Most people associate head injuries with TBIs, and for good reason. Traumatic brain injuries can produce short and long-term complications that can cause cognitive, emotional and physical damage. However, even though they have similar symptoms, TBIs are fundamentally different from pituitary gland damage.

The brain is composed of different parts that can suffer damage during a traumatic collision. These include the corpus callosum, cerebellum, and the frontal, occipital, parietal as well as the temporal lobes. Common physical symptoms of a TBI include chronic headaches, loss of coordination, numbness in different parts of the body, low energy levels, and convulsions in severe cases.

In pituitary injuries, the gland itself isn’t damaged. Instead, the hypothalamus, which is a network of neurons that regulate hormone release in the pituitary gland, is usually the affected area.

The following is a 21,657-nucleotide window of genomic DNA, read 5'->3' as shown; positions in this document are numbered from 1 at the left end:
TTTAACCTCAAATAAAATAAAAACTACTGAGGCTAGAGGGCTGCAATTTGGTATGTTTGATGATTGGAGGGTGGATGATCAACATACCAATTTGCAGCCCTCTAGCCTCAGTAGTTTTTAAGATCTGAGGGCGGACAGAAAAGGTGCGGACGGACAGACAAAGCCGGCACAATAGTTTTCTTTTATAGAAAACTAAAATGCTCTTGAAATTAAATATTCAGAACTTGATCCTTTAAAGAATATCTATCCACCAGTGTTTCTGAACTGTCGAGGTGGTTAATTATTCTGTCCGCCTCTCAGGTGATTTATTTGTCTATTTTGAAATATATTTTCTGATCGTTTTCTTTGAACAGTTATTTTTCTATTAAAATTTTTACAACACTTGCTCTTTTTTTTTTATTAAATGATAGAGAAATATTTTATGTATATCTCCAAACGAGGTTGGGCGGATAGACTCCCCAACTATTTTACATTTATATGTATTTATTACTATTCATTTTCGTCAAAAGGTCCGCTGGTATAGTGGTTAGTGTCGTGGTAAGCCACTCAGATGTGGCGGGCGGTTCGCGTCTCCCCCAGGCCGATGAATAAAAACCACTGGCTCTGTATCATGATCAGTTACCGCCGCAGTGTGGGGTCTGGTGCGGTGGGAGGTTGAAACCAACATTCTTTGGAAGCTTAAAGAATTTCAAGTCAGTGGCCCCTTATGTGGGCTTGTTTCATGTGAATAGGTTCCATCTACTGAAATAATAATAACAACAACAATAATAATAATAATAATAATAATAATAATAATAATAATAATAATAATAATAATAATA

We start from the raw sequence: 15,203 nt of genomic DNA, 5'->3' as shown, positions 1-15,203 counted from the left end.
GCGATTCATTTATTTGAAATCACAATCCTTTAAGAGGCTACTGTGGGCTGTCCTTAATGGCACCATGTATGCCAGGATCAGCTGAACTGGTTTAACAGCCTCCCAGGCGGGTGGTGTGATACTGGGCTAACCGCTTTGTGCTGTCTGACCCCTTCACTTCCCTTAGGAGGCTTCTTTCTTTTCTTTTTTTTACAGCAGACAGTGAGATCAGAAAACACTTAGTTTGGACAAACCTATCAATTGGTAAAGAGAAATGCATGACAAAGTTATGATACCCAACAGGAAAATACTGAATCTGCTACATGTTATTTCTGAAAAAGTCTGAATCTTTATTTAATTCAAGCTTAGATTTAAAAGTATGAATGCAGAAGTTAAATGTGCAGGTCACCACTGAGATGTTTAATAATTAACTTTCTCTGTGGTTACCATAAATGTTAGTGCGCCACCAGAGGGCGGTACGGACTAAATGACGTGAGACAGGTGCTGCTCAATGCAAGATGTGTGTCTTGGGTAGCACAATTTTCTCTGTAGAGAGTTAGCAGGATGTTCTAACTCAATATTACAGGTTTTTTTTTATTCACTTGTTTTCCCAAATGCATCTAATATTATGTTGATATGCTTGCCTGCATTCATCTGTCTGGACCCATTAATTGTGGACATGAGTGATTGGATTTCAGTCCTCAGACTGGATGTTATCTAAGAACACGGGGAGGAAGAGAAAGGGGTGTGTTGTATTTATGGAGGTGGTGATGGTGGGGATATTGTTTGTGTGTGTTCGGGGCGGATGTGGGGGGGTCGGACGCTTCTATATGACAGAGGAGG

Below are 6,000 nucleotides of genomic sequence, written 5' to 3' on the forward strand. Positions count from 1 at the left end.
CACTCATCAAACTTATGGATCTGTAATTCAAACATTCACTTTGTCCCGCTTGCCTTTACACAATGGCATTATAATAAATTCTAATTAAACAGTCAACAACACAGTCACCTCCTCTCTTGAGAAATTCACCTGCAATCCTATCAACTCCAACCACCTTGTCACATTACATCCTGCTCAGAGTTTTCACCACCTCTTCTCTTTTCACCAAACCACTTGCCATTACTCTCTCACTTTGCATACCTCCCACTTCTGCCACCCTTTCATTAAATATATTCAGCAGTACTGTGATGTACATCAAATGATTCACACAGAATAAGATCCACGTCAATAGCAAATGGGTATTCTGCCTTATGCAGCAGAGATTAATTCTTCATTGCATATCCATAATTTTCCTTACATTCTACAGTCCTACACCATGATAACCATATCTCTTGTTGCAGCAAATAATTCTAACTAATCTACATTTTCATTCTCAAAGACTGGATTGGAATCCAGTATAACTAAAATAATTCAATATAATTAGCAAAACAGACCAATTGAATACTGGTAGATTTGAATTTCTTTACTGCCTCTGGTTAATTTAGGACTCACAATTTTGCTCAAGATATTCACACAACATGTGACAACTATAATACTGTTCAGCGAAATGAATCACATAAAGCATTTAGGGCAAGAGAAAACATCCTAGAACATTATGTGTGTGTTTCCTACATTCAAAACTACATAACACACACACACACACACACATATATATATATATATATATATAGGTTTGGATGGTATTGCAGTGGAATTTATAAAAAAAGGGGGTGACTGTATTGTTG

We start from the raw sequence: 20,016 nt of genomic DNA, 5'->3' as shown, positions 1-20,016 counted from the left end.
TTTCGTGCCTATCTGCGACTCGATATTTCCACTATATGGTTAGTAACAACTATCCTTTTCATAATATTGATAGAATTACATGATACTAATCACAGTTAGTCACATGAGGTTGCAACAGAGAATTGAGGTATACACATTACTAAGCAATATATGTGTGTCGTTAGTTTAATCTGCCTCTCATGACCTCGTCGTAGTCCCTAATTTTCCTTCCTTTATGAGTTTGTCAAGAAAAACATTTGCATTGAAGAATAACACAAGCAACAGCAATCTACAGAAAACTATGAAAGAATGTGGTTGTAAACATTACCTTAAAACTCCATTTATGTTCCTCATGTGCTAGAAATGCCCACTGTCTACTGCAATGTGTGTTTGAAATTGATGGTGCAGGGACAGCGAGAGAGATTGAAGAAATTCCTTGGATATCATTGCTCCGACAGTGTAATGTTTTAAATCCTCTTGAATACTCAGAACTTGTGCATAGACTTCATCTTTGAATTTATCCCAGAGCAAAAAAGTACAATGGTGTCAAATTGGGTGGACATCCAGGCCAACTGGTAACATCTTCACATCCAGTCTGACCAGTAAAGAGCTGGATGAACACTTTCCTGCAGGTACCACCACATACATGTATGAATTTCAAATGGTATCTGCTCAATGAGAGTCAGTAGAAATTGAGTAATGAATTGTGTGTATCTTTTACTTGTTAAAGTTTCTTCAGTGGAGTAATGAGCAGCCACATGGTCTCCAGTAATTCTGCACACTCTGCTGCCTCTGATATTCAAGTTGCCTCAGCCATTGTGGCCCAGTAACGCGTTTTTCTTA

The hypothalamus, which connects the endocrine and nervous systems, can be twisted, torn, or otherwise harmed during an accident. This can produce damaged hypothalamus symptoms like hormone deficiency, which may lead to fatigue, blood pressure problems, unexplained weight fluctuations, low libido, growth deficiencies, and other negative signs.

The Relationship Between Accidents and Pituitary Gland Damage

The pituitary gland is located deep within the brain, so it’s somewhat protected from damage caused by some impacts. Unfortunately, the hypothalamus can easily be damaged due to its fragile, stalk-like structure.

When the brain shifts inside of the brain due to a collision, the damage may produce reduced neuron and blood vessel function, which in turn can cause necrosis in parts of the hypothalamus. This directly affects the performance of the pituitary gland, producing hormonal deficiencies and other symptoms.